Learn what you Love
Nov. 26, 2022

Remembering the Algerian War through Hip-Hop

Remembering the Algerian War through Hip-Hop

Celine Mitchell explores how modern Algerian-French rappers recreate memory of the Algerian War and connect with France's youth.


Today’s special episode is by Celine Mitchell. Celine is currently a PhD candidate at The London School of Economics (LSE). She is writing a contemporary history of the French Algerian youth, through the lens of hip-hop. In particular, her work focuses on the analysis of the second and third generation’s engagement with historical, political and socio-economic themes in their music. Between her studies, Celine has worked with young people as a youth mentor and teacher. Having worked at the BBC for a short time, she is also interested in journalism and documentary filmmaking, and has been working on a few film projects alongside her thesis.

In this episode Celine explores historical memory in music, specifically how French-Algerian rappers remember the Algerian War. These popular retellings reverberate throughout modern French society as some of the country’s most popular musicians invoke the bloody conflict & express minority youth frustrations in their songs.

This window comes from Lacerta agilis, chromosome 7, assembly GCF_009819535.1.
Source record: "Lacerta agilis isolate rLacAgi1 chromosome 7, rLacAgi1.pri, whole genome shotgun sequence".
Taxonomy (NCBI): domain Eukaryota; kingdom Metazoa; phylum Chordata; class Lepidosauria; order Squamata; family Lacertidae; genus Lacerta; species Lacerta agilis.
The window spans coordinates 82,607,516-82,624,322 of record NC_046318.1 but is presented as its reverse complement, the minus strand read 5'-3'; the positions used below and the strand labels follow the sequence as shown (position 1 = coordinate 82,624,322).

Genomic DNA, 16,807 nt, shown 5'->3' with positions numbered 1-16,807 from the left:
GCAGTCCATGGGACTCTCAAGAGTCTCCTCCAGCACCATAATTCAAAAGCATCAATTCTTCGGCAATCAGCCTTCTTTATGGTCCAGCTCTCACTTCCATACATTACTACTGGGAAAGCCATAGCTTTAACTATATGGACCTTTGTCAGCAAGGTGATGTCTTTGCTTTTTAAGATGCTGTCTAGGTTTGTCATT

Celine: Hi Gary, thank you very much for having me on your podcast. In this episode, I’ll be discussing the French Algerian youth’s engagement with colonial history through hip-hop. French hip-hop emerged in the 1980s and quickly became known around the world for its strong political messages, as well its resistance to social and economic imbalances in France. In comparison to American hiphop, French hip-hop has often been characterised as being more political and cerebral. Today, France is one of the largest consumers and producers of hip-hop music in the world. And it’s Muslim rappers, especially of Algerian origin, who dominate the French hip-hop scene. So, if you look at French hip-hop radio stations, for example, like SkyRock, most of the highest viewed videos are those of French Algerian rappers. Hip-hop, all over the world, has always been a powerful channel of communication, but this is especially the case for France’s Muslim youth, who have often been marginalised in society. It is a genre of music that encapsulates their frustrations and serves as a vehicle of expression for complex questions of identity and belonging. So, some people might wonder, ‘ok why does this topic matter’? Well my thesis deals with the hip-hop music produced by French Algerians specifically, as a way of understanding the experiences of second and third generation Algerians, but also the experiences of the Muslim youth more broadly. Algerians represent the largest ethnic minority group in the country. France does not collect statistics based on race and ethnicity, but according to INED, there are between 1.1 and 2.2 million people of Algerians living in France, with Algerian estimates closer to 6 million. INSÉE also found that 4% of children born in France have an Algerian father, with this figure increasing to 10% in departments like Seine-Saint-Denis. While there are certainly discrepancies in these estimates, these figures do give us a sense of the significance and size of this community in France. My research focuses on various parts of history that French Algerian rappers have engaged with, but in this episode, I’ll just be touching on one… the colonial past. French colonisation in Algeria lasted from 1830 to 1962. Since the emergence of French hip-hop in the 1980s, the theme of colonialism, especially colonial rule in Algeria, has taken on a prominent role. In my research, I’ve found several key areas through which the colonial past has regularly been brought to life by French Algerian rappers – the first being the Algerian War of Independence. This war was one of the longest and most violent decolonisation struggles of the twentieth century. It began in 1954, and lasted eight years, until Algeria’s independence in 1962, and still very much remains a highly contentious topic in both contemporary France and Algeria. The most striking and repetitive theme dealing with the war is that torture and sexual violence. Médine is a popular French Algerian hip-hop artist who frequently discusses France’s colonial past in his music. And even though mainstream radio stations boycotting his music due to its often-controversial themes, he has over 200 million views on his music videos on YouTube. One of his most popular songs, ‘Alger Pleure’ (Algiers is Crying), was released on July 5, 2012, to celebrate Algeria’s fifty-year anniversary of independence. [Song: Medine, “Algers Pleure”] In this song, Médine makes vivid references to the violent acts of torture perpetrated by the French in the War of Independence, through imagery like the “blood-soaked djellabas [the traditional robe worn by Algerian men and women]” and “mutilated bodies”. He refers to Villa Sesini, a centre of torture in Algiers used by the French during the war, which he describes as a “factory of death”. While torture was technically prohibited by the French government, Médine emphasises its widespread use, making references to specific forms of physical and psychological torture, like the use of dog-squads, castration of Algerian men, electric torture, and ‘water torture’ – a process whereby cold water is slowly dripped onto the face of a victim tied to a wooden plank. In this song, there’s also on emphasis on sexual violence and rape, like descriptions of “uncircumcised genitals in our daughters’ bellies”. Interestingly, the methods of torture described in his song appear to be fairly aligned with historical accounts – especially if compared to, for example the autobiographical book of General Aussaresses detailing his service in Algeria. A second dominant theme that’s been explored in songs dealing with the War of Independence is the destruction of Algeria – physical, psychological and cultural. Moha La Squale is one of France’s rising rappers, with close to 700 million total views on his music videos on YouTube. His song, ‘5 Juillet 1962’, is about Algeria’s independence from France and was released in 2018. It now has a million views on YouTube. [Song: Moha La Squale “5 Juillet 1962”] Moha La Squale refers to the period of French colonisation as a genocide. He begins his song by rapping: Massacred by the thousands, we call it a genocide. Our sisters were raped. He refers to the human destruction of Algeria – like the massacres of Sétif and Guelma on the 8th May 1945, when the French colonial army killed thousands of demonstrators in what is often presented as the prologue to the Algerian War of Independence. On a side note, for much of France, 8 May is a day of annual celebration. It marks the day in 1945 that General de Gaulle announced the end of the Second World War. But for many Algerians in France, this is not a day of ‘victory’, but one of mourning and struggle. Aside from this massacre, Moha La Squale refers to executions that took place in private spaces, like the fact that people were killed in their homes and blocks. So, he builds on the idea of an all-encompassing violence, one that affected the Algerian population both in public and private spaces. Médine approaches this destruction from another angle. In one of his songs, ‘17 Octobre’, he explores the religious and cultural destruction of Algeria. He does so by tracing the Christianisation of Algeria, including mosques being transformed to churches, like the conversion of the Ketchaoua Mosque into the St Philippe Cathedral in 1800s. He also raps about the Notre-Dame d’Afrique of Algiers, a Catholic basilica built by the French in 1872. Through these references to the Christianisation of Algeria during colonial rule, Médine denounces France’s ‘civilising mission’, and its destruction of both Algerian and Islamic culture. A third key theme that comes up in songs dealing with the War of Independence is that of Algerian resistance. During the war, the FLN – or National Liberation Front – was the leading nationalist movement fighting for independence. But they were also responsible for brutal acts of violence against the French, including torture, mutilation and raids of villages inhabited by French settlers. Their acts of violence also affected Algerians and they were responsible for the killing of thousands of Algerian civilians during the war. But, the FLN have been widely celebrated by French Algerian rappers, with rapper Hooss proudly labelling himself as “100% Algerian descendant of the FLN” and Fils du Béton referring to them as “the glorious team”. Médine is one of the few rappers who has addressed the violence of the FLN in a more realistic light. In the first section of ‘Algers Pleure’, he describes the fear and panic surrounding the violence committed by the FLN, who would “cut the noses off those who refused to fight”. While he refers to them as “guarantors of a just cause with Manichean methods”, he challenges their violent acts against those who took a neutral stance in the war. Another key historical theme dealing with colonialism that French Algerian rappers have engaged with is the Paris Massacre. On October 17, 1961, the French National Police attacked a peaceful demonstration of 30,000 pro-independence Algerians in Paris, killing over two hundred people. The massacre was one of the bloodiest acts of state repression against peaceful protestors in French history and for Algerians, remains a stark reminder of the violence of the French colonial era. Deaths were caused by severe beatings and drownings, with police officers throwing bodies into the Seine. It was only in 1998, after thirty-seven years of censorship and denial, that the French government finally acknowledged the massacre. Fils du Beton is a rapper who focuses on the Paris Massacre in his song ‘17 Octobre 1961’. Throughout the song, vivid imagery is used to describe the police violence, like the imagery of “running blood” and “ the melody of cracking skulls”. He also refers to larger arenas of violence, like what he calls the “improvised concentrations camps” and the Stade Coubertin, which was used as a detention centre for Algerian demonstrators following the massacre. In Fils du Béton’s song, the racist nature of the massacre is accentuated through the use of the name ‘Marianne’ – the national personification of the French Republic since the French Revolution. Through the lyric, “Marianne smiles and stays seated”, the rapper points to Marianne embodying both the silence and the racism of the state, the media and the wider public. And there’s also this sense of ironic duplicity of her being the national embodiment of the motto ‘liberté, égalité, fraternité’, yet taking no action as Algerians are killed. Médine has referred extensively to the Paris Massacre in his music. In his song ‘17 Octobre’, he recounts the horrors of the massacre through a fictional character named Ahmed. As Ahmed crosses the Mediterranean, leaving Algeria for a new life in France, he is filled with hope and optimism when he hears about the FLN protest in Paris and its promises to reclaim justice and challenge the discriminatory laws in Algeria. Médine then raps about how the peaceful protest was turned into the scene of a massacre at the hands of the police, accompanied by the sound of gunshots and screams. I’ll read out some of his lyrics: And my bones break under my raincoat, My mouth shatters against the pavement, Their mouths widen with laughter as they see us, “We will see if rats know how to swim, At the bottom of the Seine, You can no longer seek revenge.” Like Fils du Beton, Medine places emphasis on the racist aspect of the massacre by including racial slurs of the time used by the French to denote Algerians. For instance, Algerians in this song are referred to as “a mound of rebel rats” and the Seine as “a pot of piss in which rats are drowned”. He also uses the imagery of dead bodies. In the closing couplet, he mentions that “Strange water lilies are floating in the water.” His description of Algerian bodies poignantly makes reference to Billie Holiday’s 1939 song ‘Strange Fruits’, in which she compares the lynched, dead bodies of African Americans to “strange fruits hanging from the trees”. So, we can almost see that the imagery he uses here draws a subtle comparison between racial violence in the 1930s’ United States and France in the 1960s. The song ends with the death of Ahmed, who is killed by the police and thrown into the water, “like waste in a garbage shoot”. One of the main trends I’ve picked up on in my work – both through engaging with oral history, but also the analysis of music – is that through discussions of historical traumas relating to the colonial experience, French Algerian hip-hop artists have voiced the ways in which this colonial legacy has impacted their identity, and for many, even contributed to their rejection of France as their true home. For example, despite being born in Paris, rapper LIM firmly emphasises his Algerian identity in his song called ‘Aléerie’. He elaborates on his identity as a “son of an immigrant” and raps: “I am married to Algeria, only God alone knows how much I love her.” On one hand, he attributes his lack of ‘Frenchness’ to his status as an immigrant; and on the other hand, he blames French colonial history for his inability to consider France his homeland. If we go back to 2005, when violent riots erupted across France, and actually became one of the largest cases of social unrest in the country since 1968. Thousands of youths took to the streets in protest – the majority of whom were of North African origin. Now, these riots were presented in the media as the culmination of the frustrations of France’s Muslim youth, but they also sparked a discussion around the extent to which France’s colonial history has contributed to and shaped contemporary anger among the Muslim youth. Some rappers have addressed this. Koma, for instance, who is part of the group Scred Connexion has touched on this issue in his song ‘Je Dors les Yeux Ouverts’ (I Sleep with my Eyes Open), which was released two years after the riots. He raps: They talk about delinquency, But forget they are the ones that created it, Like they forget about the settlers, And the period when they were murdering us. Like LIM, despite being born in France, Koma ultimately creates an opposition between collective memories of French colonial violence and being able to ‘feel’ French. I’ve interviewed a few other rappers across Marseille and Paris who have been vocal about this. Sinik for example has argued that this history has a significant effect on young people today, he calls it a “permanent denial”. And, in an interview with Jarod, he spoke about a sense of feeling uprooted because of this history. I’ll read out his exact words: “Because of the colonial past, many African young people are uprooted today. Algerians, Senegalese, Tunisians, Moroccans, who are in France, we grew up at school, we were taught that we were a second category of the population, that we were below. So we grew up with complexes. We don’t feel capable of succeeding like everyone else, we don’t necessarily feel capable of becoming doctors, of becoming, I don’t know me, astronaut. We grew up with a sense of deficiency in fact. And that’s why, we end up doing things that aren’t good, because we don’t have confidence in ourselves. We don’t think we can do good, so we do bad.” When I interviewed Freeman, who was a member of the hip-hop group IAM, one of the early pioneers of French hip-hop – I remember he was surprised when he saw me. I was wearing a headscarf. He explained that this was a moment he could never imagine, seeing a girl wearing a headscarf, doing a doctorate degree. He was visibly emotional about this, and said it was a huge source of pride for him, because of the colonial mindset he grew up with in France, that Algerians or Muslims could not succeed. Some French Algerian artists though have expressed the need to make light of their history in their music as part of a healing process. Ror rapper Néfaste, who I interviewed, he argues that making light of Algeria’s painful history is a “devoir de mémoire” (duty to remember) – especially in a climate where French Algerians are “constantly reminded of their origins and denigrated”. So, to wrap this, in January 2021, French President Emmanuel Macron decided to establish a Memories and Truth Commission to address France’s colonial past in Algeria. But besides this commission, there have been few official attempts at reconciling with the past. And so it’s in this context that French Algerians rappers have filled the void of French official engagement with the colonial past, by carving out their own narratives, representations, and responses. And we can see that rappers feature this history in striking and emotive ways in their music, and that hip-hop is a genre of music through which second and third generation Algerian immigrants have deeply engaged with memories of the colonial past.